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Number Nine

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Number Nine was founded in 1982 by Andrew Najda and Stan Bialek as Number Nine Computer Corporation. The company was renamed Number Nine Visual Technology Corporation in the early 1990s.

Number Nine Visual Technology is a leading supplier of high-performance visual technology solutions, including video/graphics accelerator subsystems, chips and productivity-enhancing software. Number Nine is one of the first companies to offer its users drivers certified by Microsoft's Windows Hardware Quality Labs (WHQL). The company is a pioneer in PC graphics, delivering the first 128-bit graphics accelerator, the first 256-color and 16.8 million-color cards, and three consecutive lines of 128-bit graphics chips and boards.


Founded in 1982, Number Nine first made its mark with a CPU accelerator board for one of the first personal computers, the Apple II. The Number Nine Apple Booster increased the Apple's CPU speed from 1 MHz to an amazing 3.5 MHz (astounding at that time) by enhancing the processing power of the CPU.

Subsequently, Number Nine turned to focus its expertise and resources on driving the advancement of visual technology in desktop computing. The result of this focus has brought to market successive generations of visual subsystems for IBM-compatible PCs and Apple Macintosh computers.

In 1983, as IBM introduced their first color graphics adapter (CGA), with a display resolution of 320 x 200 in 16 colors, the Number Nine Graphics System could support a display resolution of 1024 x 768 - making it the first high resolution graphics card for the PC.

In 1984, Number Nine introduced the Revolution 512x8, the world's first 256 color graphics controller card. This was followed shortly thereafter by the Revolution 512x32, the world's first "true-color" graphics card for the PC. True-color is defined as 16.7 million colors, the supposed maximum number of colors that can be detected by the human eye. To put things into perspective, IBM had just introduced the PGA standard which could display 16 colors at 640 x 400.

In 1986, Number Nine launched the first co-processor-based graphics accelerator, the Pepper. The Pepper series were the first boards in the world to be fitted with a dedicated graphics processor, a powerful 40 MHz Texas Instruments TMS-34010 chip. This chip was, in itself, a computer that could be programmed specifically to take advantage of graphics display functions. A dedicated graphics co-processor off-loaded graphically intensive operations from the host computer, freeing it to handle the currently loaded application. This technology advanced the graphics display industry by creating an affordable solution for users in any design field where color, clarity, and processing power were all critical elements.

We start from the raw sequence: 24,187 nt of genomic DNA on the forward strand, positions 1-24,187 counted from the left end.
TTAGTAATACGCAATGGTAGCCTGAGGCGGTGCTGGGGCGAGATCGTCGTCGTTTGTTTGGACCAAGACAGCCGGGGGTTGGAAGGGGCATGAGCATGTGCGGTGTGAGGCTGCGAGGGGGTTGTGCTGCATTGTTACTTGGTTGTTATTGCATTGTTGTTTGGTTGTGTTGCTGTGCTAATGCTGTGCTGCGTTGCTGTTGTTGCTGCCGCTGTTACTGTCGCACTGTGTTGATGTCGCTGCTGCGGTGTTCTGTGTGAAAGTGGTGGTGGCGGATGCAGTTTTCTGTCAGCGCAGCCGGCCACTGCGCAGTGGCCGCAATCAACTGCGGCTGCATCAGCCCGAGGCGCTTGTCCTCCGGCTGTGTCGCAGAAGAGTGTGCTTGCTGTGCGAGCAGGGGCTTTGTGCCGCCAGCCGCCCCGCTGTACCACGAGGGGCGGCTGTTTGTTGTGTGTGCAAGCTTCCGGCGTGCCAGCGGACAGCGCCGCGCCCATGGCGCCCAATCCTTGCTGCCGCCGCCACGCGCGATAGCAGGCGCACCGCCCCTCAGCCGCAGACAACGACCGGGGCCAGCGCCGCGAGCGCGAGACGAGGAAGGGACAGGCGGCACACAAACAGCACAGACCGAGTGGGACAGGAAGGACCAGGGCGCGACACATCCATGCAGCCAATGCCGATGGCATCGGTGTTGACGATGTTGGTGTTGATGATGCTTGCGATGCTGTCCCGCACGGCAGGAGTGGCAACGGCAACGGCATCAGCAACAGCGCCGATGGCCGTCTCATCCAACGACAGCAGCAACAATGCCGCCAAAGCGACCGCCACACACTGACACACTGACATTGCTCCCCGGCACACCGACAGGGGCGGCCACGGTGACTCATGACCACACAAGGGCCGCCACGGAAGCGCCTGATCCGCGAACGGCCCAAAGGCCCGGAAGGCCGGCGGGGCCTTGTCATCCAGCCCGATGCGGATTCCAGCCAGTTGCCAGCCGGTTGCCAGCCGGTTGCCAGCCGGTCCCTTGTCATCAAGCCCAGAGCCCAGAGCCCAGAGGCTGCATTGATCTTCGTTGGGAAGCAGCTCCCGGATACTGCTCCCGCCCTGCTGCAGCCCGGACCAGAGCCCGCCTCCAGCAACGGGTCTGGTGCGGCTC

The next generation Pepper Pro1280 provided resolutions up to 1280 x 1024, with true-color display. Almost three years after it's introduction, the Pepper Pro1280 was honored with Byte Magazine's "Best High Resolution Graphics Board Award" in one of their first comparative roundups of the world's best graphics accelerators.

During this time, Number Nine was working with the emerging Microsoft Corp. to develop some of the first drivers for Windows 1.0. At that time, it was customary for developers of application software to write specific device drivers for each graphics board they wished to support in their application. To alleviate programming redundancy, Number Nine created our own graphics operating system called NNios (Number Nine Intelligent Operating System). NNios was resolution, color and even processor independent. NNios was a unique innovation in graphics display programming, and offered developers assurance that a single driver would support multiple boards.

The core strategy of Number Nine's development has been to outpace the demands of operating systems and applications, and therefore remain at the forefront of technology. The arrival of Microsoft Windows 3.0 in 1990 marked a turning point for Number Nine. The long-awaited graphical user interface (GUI) for PCs placed great demands on the CPU. The need for a boost in graphics performance sparked heavy interest in Number Nine's high-end graphics accelerator boards; and Number Nine products emerged as the fastest, most powerful visual accelerators in the industry, establishing Number Nine as the leader in graphics display technology.